Date of Award


Document Type


Degree Name

Doctor of Philosophy (PhD)

Legacy Department


Committee Chair/Advisor

Yao, Hai

Committee Member

LaBerge , Martine

Committee Member

Kern , Michael

Committee Member

Gao , Zhi


Cartilaginous tissue is a connective tissue composed of specialized cells (e.g., chondrocytes and fibroblasts) that produce a large amount of extracellular matrix (ECM), which is comprised mostly of collagen fibers, abundant ground substance rich in proteoglycan, and elastic fibers. It is characterized by its avascular structures within the tissue, implying that nutrition for normal tissue cells, for maintaining a healthy ECM, is mainly supplied through diffusion from nearby vascularized tissues and synovial fluid. Poor nutritional supply to the cartilaginous tissue is believed to be an important factor leading to tissue degeneration. Moreover, due to the complex collagen fiber structures, the solute diffusion properties in cartilaginous tissues are mainly anisotropic (i.e., orientation dependent) in three-dimensional (3D) space. Thus, the determination of nutrient solute anisotropic diffusion properties is crucial for understanding the mechanism of nutrient transport in cartilaginous tissues. Furthermore, characterization of the solute diffusive transport properties in cartilaginous tissues will delineate the relationship between solute diffusion and tissue morphology for further understanding the pathophysiology and etiology of tissue dysfunction and degeneration.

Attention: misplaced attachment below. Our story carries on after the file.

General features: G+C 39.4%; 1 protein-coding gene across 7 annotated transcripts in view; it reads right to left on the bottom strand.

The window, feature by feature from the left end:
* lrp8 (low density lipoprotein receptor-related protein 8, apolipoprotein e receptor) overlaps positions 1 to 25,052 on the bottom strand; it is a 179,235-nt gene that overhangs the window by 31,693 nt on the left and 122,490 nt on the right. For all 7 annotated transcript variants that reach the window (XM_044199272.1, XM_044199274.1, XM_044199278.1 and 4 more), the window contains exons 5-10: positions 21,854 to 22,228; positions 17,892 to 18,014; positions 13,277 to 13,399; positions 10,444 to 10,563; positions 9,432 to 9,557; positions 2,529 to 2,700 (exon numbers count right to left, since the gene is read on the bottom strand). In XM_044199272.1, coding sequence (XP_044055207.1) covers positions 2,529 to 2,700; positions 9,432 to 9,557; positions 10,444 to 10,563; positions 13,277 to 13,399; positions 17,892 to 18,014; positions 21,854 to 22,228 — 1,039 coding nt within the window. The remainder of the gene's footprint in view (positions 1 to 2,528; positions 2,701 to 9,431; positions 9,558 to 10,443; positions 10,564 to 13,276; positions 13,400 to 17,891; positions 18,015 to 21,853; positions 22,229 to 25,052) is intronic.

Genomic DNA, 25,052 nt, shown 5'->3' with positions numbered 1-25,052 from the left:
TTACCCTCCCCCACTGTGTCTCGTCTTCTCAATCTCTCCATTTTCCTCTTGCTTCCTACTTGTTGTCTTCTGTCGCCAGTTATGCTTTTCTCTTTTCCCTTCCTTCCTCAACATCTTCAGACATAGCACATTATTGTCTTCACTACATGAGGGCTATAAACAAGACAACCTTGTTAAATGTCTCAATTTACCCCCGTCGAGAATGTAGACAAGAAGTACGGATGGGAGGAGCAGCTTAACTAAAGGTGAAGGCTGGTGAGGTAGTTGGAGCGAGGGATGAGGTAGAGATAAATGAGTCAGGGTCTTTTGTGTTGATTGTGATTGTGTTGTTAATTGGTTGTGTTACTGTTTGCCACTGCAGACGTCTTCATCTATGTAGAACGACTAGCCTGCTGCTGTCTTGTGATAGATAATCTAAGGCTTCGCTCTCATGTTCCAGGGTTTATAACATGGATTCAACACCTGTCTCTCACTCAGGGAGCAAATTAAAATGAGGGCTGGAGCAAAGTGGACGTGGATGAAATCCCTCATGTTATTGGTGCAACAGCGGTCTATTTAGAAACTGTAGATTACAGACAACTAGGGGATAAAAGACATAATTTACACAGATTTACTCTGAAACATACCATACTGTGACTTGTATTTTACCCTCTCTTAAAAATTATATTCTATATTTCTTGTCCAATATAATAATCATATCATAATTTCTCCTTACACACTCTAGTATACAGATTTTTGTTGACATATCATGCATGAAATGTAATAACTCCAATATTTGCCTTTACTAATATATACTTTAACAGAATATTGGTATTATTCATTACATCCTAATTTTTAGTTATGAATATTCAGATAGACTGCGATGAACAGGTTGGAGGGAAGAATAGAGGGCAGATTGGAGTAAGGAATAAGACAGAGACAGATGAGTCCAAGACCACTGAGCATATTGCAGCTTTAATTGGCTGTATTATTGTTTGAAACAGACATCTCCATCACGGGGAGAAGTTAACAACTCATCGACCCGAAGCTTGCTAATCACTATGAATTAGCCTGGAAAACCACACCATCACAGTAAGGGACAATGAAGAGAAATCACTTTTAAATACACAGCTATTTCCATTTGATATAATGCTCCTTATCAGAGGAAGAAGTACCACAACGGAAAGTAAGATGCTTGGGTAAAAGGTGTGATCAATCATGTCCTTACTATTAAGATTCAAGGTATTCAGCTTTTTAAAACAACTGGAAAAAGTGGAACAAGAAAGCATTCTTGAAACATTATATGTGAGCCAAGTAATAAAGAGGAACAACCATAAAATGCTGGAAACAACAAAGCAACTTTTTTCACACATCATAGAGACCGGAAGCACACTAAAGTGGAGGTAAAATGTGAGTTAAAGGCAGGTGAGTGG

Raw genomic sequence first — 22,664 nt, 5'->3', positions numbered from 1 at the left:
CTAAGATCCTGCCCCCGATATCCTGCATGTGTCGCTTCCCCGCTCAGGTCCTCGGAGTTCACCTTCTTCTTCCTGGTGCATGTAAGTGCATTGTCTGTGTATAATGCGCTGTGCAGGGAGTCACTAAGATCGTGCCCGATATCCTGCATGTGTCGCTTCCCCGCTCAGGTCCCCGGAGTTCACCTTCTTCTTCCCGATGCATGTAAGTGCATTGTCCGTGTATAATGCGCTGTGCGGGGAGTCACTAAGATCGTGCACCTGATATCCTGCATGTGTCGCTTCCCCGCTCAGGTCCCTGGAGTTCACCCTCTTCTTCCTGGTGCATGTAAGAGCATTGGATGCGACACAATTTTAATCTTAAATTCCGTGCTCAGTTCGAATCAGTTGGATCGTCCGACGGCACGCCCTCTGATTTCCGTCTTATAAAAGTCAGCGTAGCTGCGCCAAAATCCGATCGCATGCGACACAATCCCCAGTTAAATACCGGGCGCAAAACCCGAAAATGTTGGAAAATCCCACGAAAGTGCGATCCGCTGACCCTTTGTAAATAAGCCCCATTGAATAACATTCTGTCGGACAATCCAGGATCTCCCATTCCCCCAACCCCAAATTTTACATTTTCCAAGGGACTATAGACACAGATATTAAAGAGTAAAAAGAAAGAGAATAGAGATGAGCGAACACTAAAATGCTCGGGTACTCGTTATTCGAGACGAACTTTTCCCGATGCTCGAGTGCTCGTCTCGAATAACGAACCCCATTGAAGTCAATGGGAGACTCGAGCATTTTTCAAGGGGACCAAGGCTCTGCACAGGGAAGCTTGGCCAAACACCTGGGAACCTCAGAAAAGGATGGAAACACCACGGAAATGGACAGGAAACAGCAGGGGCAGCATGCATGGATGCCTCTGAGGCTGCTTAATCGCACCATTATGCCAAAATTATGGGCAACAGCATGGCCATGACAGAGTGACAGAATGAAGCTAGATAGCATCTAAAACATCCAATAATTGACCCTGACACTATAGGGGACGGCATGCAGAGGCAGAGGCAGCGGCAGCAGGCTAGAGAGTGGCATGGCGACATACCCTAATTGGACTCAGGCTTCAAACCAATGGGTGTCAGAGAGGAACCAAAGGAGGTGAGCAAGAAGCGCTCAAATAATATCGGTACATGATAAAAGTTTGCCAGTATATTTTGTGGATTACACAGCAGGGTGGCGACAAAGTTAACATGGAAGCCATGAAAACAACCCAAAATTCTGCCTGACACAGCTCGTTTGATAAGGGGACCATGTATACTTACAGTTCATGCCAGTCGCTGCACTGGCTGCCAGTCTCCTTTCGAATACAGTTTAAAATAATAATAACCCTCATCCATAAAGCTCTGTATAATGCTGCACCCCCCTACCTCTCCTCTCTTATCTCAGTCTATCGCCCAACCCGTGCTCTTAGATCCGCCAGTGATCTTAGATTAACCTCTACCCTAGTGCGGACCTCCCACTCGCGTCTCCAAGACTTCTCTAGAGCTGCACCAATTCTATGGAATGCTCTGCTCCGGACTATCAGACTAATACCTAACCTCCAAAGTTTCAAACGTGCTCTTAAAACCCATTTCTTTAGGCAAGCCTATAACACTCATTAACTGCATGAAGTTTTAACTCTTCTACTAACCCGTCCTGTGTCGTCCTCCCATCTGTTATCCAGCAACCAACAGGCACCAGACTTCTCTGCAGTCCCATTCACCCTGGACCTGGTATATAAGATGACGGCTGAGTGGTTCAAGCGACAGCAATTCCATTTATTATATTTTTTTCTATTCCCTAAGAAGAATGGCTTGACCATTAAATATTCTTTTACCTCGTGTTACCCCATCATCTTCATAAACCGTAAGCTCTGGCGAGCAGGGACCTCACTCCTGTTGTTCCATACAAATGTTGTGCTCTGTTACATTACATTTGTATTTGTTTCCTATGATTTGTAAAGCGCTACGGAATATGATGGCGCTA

Fluorescence recovery after photobleaching (FRAP) is a versatile and widely used tool for the determination of local diffusion properties within solutions, cells, and tissues due to its high spatial resolution offering the possibility to microscopically examine a specific region of a sample. However, there is a lack of FRAP techniques which can determine the two-dimensional (2D) and 3D anisotropic solute diffusion properties in cartilaginous tissues. Therefore, the objective of this project is to develop novel FRAP techniques for determining 2D and 3D anisotropic solute diffusion properties in cartilaginous tissues.
First, a new 2D FRAP technique solely based on the spatial Fourier analysis (SFA) was developed to determine the 2D anisotropic diffusion tensor in cartilaginous tissues. The major innovations of this study included the derivation of a close-form solution for the 2D diffusion equation by solely using Fourier transform and the complete determination of three independent components of the 2D diffusion tensor. The new theory was validated by computer simulated FRAP experiments indicating the high accuracy and robustness. The new method was applied to determine the 2D diffusion tensor of 4kDa FITC-Dextran in porcine TMJ discs. It was found that the diffusion of this solute in TMJ discs was inhomogeneous and anisotropic. This study has provided a new method to quantitatively investigate the relationship between transport properties and tissue composition and structure. The obtained transport properties are crucial for future development of numerical models studying nutritional supply within the TMJ disc.